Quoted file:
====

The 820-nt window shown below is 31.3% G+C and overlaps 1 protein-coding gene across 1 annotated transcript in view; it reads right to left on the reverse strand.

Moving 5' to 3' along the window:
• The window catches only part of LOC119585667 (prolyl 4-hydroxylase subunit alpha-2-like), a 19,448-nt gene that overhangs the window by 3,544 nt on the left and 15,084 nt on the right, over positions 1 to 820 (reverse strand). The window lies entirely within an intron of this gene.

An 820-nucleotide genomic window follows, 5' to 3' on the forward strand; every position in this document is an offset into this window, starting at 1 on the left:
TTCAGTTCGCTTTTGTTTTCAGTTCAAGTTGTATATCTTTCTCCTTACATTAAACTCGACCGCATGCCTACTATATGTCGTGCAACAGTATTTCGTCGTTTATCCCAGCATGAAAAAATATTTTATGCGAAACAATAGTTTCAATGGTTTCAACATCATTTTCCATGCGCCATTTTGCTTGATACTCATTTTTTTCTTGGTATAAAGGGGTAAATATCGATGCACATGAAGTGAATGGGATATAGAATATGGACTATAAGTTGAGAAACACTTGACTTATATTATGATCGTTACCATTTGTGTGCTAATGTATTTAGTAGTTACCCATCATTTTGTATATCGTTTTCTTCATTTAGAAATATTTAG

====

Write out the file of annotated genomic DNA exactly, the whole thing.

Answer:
The 820-nt window shown below is 31.3% G+C and overlaps 1 protein-coding gene across 1 annotated transcript in view; it reads right to left on the reverse strand.

Moving 5' to 3' along the window:
• The window catches only part of LOC119585667 (prolyl 4-hydroxylase subunit alpha-2-like), a 19,448-nt gene that overhangs the window by 3,544 nt on the left and 15,084 nt on the right, over positions 1 to 820 (reverse strand). The window lies entirely within an intron of this gene.

An 820-nucleotide genomic window follows, 5' to 3' on the forward strand; every position in this document is an offset into this window, starting at 1 on the left:
TTCAGTTCGCTTTTGTTTTCAGTTCAAGTTGTATATCTTTCTCCTTACATTAAACTCGACCGCATGCCTACTATATGTCGTGCAACAGTATTTCGTCGTTTATCCCAGCATGAAAAAATATTTTATGCGAAACAATAGTTTCAATGGTTTCAACATCATTTTCCATGCGCCATTTTGCTTGATACTCATTTTTTTCTTGGTATAAAGGGGTAAATATCGATGCACATGAAGTGAATGGGATATAGAATATGGACTATAAGTTGAGAAACACTTGACTTATATTATGATCGTTACCATTTGTGTGCTAATGTATTTAGTAGTTACCCATCATTTTGTATATCGTTTTCTTCATTTAGAAATATTTAG